Monday, 17 October 2011


The conversations in social media


Kids of conversation


Last week in Brazil I met Bob Boiko, who gave a very interesting presentation on information management and the role of social media.  His point was that social media is all about electronic conversations of various types – all of them about publishing, but many of them allowing a level of response or reaction. 

Conversation is very important within knowledge management, particularly when it is the right sort of conversation.  Conversations come in various types –assertions, gossip, argument, debate, telling jokes – but this only really one type of conversation at effectively transfer is knowledge, and that is dialogue.  Very few of the common social media allow effective dialogue, even the discussion forums you find on LinkedIn, and listening to Bob I began to wonder what sort of typical conversations the common social media generate, and the following caricatures popped into my mind.
  • Facebook is like gossip at a party – rapidly changing social conversations within groups of friends
  • Twitter is like shouting sound bites into an echo chamber – the good ones or the interesting ones echo longer than the others
  • Linked-In conversations, when they are good, are debate or question-and-answer, at their worst they serial assertion, sometimes escalating into serial disagreement.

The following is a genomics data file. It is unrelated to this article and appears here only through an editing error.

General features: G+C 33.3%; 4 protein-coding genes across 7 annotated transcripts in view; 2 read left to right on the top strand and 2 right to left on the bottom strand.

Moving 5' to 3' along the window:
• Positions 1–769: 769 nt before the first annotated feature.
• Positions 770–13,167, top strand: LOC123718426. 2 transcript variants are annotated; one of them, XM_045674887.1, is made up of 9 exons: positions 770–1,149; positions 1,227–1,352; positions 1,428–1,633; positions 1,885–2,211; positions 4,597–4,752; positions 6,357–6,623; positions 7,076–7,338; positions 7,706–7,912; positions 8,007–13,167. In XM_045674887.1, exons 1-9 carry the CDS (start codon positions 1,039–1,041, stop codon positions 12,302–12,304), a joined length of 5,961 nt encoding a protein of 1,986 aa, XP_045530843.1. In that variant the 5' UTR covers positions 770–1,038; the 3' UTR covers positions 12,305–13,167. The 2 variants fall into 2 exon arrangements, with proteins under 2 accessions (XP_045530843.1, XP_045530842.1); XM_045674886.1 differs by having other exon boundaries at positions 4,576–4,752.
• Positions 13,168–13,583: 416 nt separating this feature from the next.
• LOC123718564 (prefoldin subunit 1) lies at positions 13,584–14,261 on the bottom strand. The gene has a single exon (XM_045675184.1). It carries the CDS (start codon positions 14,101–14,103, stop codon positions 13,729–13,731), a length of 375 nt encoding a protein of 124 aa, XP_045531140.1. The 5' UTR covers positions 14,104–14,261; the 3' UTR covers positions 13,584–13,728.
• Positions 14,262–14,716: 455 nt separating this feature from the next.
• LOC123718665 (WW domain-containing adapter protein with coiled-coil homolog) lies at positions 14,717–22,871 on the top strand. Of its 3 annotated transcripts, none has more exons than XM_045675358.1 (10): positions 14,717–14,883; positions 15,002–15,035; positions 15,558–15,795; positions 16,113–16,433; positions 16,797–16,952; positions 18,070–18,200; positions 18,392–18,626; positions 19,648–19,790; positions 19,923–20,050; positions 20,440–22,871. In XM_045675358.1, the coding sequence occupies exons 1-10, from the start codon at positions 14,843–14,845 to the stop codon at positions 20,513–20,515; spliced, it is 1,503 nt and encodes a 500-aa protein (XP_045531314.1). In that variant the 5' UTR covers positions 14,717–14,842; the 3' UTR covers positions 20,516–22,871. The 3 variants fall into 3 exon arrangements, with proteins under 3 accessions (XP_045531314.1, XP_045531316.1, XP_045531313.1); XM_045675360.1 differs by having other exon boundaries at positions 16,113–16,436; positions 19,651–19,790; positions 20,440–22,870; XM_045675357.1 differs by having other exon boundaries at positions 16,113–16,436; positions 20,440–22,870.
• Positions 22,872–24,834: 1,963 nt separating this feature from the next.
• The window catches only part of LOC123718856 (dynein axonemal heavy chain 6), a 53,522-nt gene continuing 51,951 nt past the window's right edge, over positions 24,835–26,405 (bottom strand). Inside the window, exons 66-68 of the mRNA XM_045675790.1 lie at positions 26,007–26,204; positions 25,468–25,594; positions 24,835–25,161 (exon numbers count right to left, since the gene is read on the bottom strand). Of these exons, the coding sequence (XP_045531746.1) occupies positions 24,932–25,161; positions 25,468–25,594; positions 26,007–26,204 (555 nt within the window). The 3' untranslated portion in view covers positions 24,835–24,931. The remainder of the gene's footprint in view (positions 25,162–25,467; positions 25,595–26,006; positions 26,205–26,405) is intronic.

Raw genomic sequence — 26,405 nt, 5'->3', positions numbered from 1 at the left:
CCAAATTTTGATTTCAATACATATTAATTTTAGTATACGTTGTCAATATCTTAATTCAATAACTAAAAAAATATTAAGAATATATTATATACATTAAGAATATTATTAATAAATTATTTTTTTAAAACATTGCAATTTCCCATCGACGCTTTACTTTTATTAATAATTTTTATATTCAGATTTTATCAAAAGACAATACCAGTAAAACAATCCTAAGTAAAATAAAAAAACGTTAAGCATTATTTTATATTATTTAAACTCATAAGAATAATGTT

• Blogging is like Speaker’s Corner at Hyde Park – monologue with heckling
  • Wikipedia at its best is like a TV debate panel correcting each other, at its worst is a TV debate panel arguing with each other.
  • I don’t have a caricature yet for Google+ as I haven’t been on there for long enough

1 comment:

kmonadollaraday said...

I have to disagree with you on this one.

Each social media tool and its network are different with different pros and cons but I have personally found them useful for knowledge management as I know have others.

Twitter, the tool I use most has at least three uses in KM which are mutually reinforcing:

1. Network building - it's possible to find, engage with and sometimes build relationships with people through twitter who share common interests or challenges with whom you might not otherwise have been in contact with or even aware of. This network can be extremely helpful when you are looking for information, advice, feedback or collaboration.

2. Information sharing - Twitter is a great research tool both for actively seeking information whether to get tech support, to know what the latest research/thinking is or to find out who is working on something. This information sharing can be done actively by asking a question, or passive - finding out about things from your network that then set off new ideas or can be used later.

3. Dialogue. There is real dialogue on twitter whether its structured dialogue such as a scheduled tweetchat or a conference backchannel, or spontaneous such as when some article or statement sparks of a conversation. I've changed my views or seen a new angle to something I was working on several times as a result of this type of exchange.

It's worth noting that a dialogue started on social media can be made deeper by moving it to a discussion forum, a phone call, e-mail exchange webinar or even better a face to face. BUT the exchange might never have started, or the participants might never have even been aware of each other were it not for social media.

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